Hoskins v. State

Annotate this Case

246 N.W.2d 266 (1976)

Carl B. HOSKINS, Petitioner, v. STATE of Iowa, Respondent.

No. 2-59075.

Supreme Court of Iowa.

October 20, 1976.

*267 James R. Bowers, Jr., Grinnell, for petitioner.

Richard C. Turner, Atty. Gen., Steven K. Sandblom, Asst. Atty. Gen. and Donald L. Schild, County Atty., for respondent.

Heard by MOORE, C. J., and RAWLINGS, REES, REYNOLDSON and McCORMICK, JJ.

REYNOLDSON, Justice.

Petitioner appeals from trial court's denial of his petition for postconviction relief. His petition challenged his guilty-plea conviction of false drawing and uttering a bank check in violation of § 713.3, The Code, 1973. Petitioner alleged, inter alia, the sentencing court failed to develop a record which demonstrated his understanding of the charge as required by State v. Sisco, 169 N.W.2d 542 (Iowa 1969) and Brainard v. State, 222 N.W.2d 711 (Iowa 1974). Because we reverse and remand on this ground, it is unnecessary to consider the other issues raised.

This charge arose out of a $70.64 check defendant wrote on the Kellogg Savings Bank. His account was insufficient to cover it.

The following portion of the plea hearing record bears on the question before us:

"THE COURT: * * * Before proceeding further I want you to know that you're before the Court charged with the crime of uttering a false bank check in violation of Section 713.3 of the 1973 Code of Iowa. You understand the charge against you in this case? THE DEFENDANT: Yes, your honor.

* * * * * *

THE COURT: You wrote a check to John's Sport Shop, do you remember that? THE DEFENDANT: Yes, sir.

* * * * * *

THE COURT: And you didn't have funds with which to cover the check? THE DEFENDANT: Yes, sir.

* * * * * *

THE COURT: That is what you're admitting that you did? THE DEFENDANT: Yes, sir. THE COURT: And this is also what you're charged with is writing this particular check without any funds with which to pay that. THE DEFENDANT: Yes, sir."

I. There are two aspects of the "understanding" requirement: the judge must explain the charge to the defendant and he must inquire into the defendant's understanding of it. Brainard, supra, 222 N.W.2d at 714; State v. Wall, 239 N.W.2d 548, 549 (Iowa 1976). A defendant's understanding cannot be determined in a vacuum. See Henderson v. Morgan, ___ U.S. ___, 96 S. Ct. 2253, 49 L. Ed. 2d 108 (1976). That issue must frequently turn, as here, on the adequacy of the court's explanation of the charge.

We hold an explanation that the crime charged was "uttering" a "false" *268 check, standing alone, fails to satisfy the constitutional requirement. We have already noted the word "utter" as it is used in § 713.3 "is an ancient word with precise legal implications [citation] and its use would probably not contribute to the ordinary layperson's understanding of the crime charged." State v. Wall, supra, 239 N.W.2d at 550. The words "false check" neither appear in § 713.3 nor would they, in our opinion, illuminate for a layperson the characteristics of the charge lodged against defendant.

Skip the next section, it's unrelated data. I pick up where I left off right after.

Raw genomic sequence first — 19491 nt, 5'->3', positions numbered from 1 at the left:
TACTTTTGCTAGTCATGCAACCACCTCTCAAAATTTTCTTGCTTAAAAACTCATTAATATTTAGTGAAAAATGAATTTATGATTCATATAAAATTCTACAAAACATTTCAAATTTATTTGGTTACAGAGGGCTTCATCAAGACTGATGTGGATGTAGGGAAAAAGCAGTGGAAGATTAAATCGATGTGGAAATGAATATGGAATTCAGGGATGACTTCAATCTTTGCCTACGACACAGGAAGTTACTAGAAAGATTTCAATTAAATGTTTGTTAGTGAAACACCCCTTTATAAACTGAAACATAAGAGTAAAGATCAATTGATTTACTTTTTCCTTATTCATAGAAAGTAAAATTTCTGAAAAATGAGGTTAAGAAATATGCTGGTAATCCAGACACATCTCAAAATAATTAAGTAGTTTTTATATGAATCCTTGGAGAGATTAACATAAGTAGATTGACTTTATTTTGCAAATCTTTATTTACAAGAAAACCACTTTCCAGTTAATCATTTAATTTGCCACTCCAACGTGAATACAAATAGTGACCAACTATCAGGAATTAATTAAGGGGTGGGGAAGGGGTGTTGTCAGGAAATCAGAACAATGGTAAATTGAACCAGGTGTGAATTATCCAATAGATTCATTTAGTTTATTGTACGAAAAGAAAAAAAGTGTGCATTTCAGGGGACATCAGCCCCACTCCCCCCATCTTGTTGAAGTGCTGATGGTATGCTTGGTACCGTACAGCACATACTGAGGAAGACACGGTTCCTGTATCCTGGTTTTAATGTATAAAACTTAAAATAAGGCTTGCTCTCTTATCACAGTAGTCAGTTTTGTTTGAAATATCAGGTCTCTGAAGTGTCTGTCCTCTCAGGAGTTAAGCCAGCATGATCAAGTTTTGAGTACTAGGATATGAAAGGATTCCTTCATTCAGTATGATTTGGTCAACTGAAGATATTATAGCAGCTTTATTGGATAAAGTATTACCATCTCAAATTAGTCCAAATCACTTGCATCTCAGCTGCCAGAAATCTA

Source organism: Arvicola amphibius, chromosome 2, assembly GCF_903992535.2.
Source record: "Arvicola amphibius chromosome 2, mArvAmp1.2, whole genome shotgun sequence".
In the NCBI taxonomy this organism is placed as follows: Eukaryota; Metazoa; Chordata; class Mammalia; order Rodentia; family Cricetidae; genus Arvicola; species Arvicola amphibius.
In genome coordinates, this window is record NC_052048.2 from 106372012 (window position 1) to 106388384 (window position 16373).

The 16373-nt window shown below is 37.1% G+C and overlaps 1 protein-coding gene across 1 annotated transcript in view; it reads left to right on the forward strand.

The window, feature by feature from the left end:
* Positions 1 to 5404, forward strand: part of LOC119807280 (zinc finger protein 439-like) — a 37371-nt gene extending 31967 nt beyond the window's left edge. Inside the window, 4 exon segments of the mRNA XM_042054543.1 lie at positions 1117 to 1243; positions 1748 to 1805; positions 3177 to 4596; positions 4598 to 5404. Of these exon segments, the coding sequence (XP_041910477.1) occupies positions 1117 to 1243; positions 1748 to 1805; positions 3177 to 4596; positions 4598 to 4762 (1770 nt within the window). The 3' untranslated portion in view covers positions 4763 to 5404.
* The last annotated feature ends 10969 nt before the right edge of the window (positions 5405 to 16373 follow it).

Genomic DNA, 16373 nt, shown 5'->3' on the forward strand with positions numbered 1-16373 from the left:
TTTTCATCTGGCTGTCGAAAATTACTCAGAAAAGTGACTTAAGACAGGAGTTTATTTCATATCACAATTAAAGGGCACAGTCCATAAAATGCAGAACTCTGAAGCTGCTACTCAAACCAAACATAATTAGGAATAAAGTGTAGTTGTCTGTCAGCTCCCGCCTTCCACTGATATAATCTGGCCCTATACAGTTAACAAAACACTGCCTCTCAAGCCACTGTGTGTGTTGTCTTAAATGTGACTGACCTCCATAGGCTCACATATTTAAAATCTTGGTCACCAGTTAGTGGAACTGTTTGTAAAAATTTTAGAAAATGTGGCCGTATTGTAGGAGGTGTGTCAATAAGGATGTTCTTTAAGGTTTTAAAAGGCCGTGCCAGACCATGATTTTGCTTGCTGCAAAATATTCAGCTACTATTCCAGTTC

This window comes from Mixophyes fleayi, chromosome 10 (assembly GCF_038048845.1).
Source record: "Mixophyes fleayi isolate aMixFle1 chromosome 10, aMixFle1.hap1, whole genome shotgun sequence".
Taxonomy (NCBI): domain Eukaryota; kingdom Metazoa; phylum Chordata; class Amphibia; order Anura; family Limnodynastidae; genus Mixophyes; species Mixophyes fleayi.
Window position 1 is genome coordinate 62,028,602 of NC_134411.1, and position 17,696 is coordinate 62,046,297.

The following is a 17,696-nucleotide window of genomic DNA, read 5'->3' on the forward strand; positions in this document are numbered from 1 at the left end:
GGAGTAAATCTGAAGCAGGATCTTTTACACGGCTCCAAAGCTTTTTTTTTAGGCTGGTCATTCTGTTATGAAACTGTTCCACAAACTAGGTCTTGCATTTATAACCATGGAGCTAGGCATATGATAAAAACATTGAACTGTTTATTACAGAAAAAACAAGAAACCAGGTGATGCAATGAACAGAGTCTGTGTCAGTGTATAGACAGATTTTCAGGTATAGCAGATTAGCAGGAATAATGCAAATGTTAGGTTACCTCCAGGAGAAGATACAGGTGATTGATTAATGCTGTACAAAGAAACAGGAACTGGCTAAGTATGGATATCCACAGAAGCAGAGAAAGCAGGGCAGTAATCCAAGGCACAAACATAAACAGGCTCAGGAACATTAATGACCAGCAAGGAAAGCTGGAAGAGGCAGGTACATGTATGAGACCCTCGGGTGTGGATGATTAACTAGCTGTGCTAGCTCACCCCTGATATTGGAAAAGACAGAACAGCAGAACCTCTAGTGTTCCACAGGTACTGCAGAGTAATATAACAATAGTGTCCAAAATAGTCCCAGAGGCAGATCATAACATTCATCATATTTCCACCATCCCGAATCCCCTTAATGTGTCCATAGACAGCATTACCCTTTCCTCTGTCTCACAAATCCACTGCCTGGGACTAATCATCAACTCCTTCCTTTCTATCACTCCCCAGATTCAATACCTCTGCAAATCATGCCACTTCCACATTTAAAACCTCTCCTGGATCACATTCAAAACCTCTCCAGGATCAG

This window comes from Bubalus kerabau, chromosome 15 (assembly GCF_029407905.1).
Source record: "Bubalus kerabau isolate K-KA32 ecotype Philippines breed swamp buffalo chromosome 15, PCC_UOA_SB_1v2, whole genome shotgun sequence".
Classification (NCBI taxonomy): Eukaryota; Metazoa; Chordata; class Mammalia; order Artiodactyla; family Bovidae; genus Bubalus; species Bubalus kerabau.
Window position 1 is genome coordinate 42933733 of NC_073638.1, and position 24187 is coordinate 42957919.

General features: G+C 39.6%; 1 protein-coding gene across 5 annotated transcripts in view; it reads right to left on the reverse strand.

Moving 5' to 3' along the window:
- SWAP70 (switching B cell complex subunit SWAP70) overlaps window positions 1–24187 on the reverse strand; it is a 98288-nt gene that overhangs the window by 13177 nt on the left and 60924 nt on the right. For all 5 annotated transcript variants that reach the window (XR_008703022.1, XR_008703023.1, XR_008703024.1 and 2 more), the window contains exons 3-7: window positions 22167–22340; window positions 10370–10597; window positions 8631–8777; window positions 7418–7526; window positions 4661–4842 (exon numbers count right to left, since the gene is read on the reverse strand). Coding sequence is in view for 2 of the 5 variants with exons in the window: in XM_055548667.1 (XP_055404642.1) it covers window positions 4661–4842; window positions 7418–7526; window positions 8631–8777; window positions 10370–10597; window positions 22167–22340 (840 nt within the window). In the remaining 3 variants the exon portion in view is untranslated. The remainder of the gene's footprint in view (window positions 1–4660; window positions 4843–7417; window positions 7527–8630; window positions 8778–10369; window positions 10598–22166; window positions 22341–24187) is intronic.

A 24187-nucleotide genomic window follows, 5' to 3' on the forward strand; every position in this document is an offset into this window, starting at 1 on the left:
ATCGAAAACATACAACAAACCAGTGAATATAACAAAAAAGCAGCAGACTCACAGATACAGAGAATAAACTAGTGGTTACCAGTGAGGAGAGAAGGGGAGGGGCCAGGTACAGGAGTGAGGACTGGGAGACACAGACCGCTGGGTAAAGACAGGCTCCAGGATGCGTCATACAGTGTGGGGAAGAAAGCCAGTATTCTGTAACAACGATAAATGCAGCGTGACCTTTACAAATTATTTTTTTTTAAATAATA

This leaves the court's lay-oriented explanations that the crime consisted of defendant's writing a check when he "didn't have the funds with which to cover it." Of course, this conduct occurs every time a person writes a check resulting in an overdraft in his bank account. If such behavior were a criminal offense, our justice system soon would grind to an overload stop.

We have held it is not a plea hearing sine qua non that a court specifically explain each element of the offense, if under all the circumstances it is apparent the defendant understood the nature of the charge. State v. Townsend, 238 N.W.2d 351, 355 (Iowa 1976); State v. Hansen, 221 N.W.2d 274, 276 (Iowa 1974). Thus it may become relevant to determine whether defendant read the indictment or information, whether the criminal statute was read to him or whether he otherwise indicated a familiarity and knowledge of the meaning of significant words such as "intent". See Hansen, supra, 221 N.W.2d at 276. None of these circumstances were present in this hearing.

Other relevant factors include the complexity of the charge and the experience and education of the defendant. Brainard, supra, 222 N.W.2d at 714. This defendant's education terminated at the ninth grade level. He had no prior felony convictions. A § 713.3 offense is quite complex, including the elements of intent to defraud and failure to have an understanding or arrangement at the bank to cover the check. State v. Mullin, 225 N.W.2d 305, 307 (Iowa 1975). Neither element was ever mentioned to this petitioner.

On occasion we have found defendant's understanding can arise from the name of the offense. See State v. Watts, 225 N.W.2d 143, 145 (Iowa 1975) (breaking and entering); State v. Sargent, 210 N.W.2d 656, 660 (Iowa 1973) (uttering a forged instrument). But in Watts, we noted the information which detailed the elements of the crime was read to the defendant. In Sargent, the word "forged" in the name of the offense, communicated to the defendant, connoted an intent to defraud. These cases, minimally meeting the Sisco and Brainard requirements, are distinguishable from the circumstances sub judice.

There is no showing in this record the defendant at the plea hearing (petitioner here) had the requisite understanding. The limited colloquy with the court did not disclose whether this petitioner understood the law in relation to the facts. Brainard, supra, 222 N.W.2d at 714. We therefore reverse and remand with directions to set aside the conviction and sentence and permit defendant to plead anew.

REVERSED AND REMANDED WITH DIRECTIONS.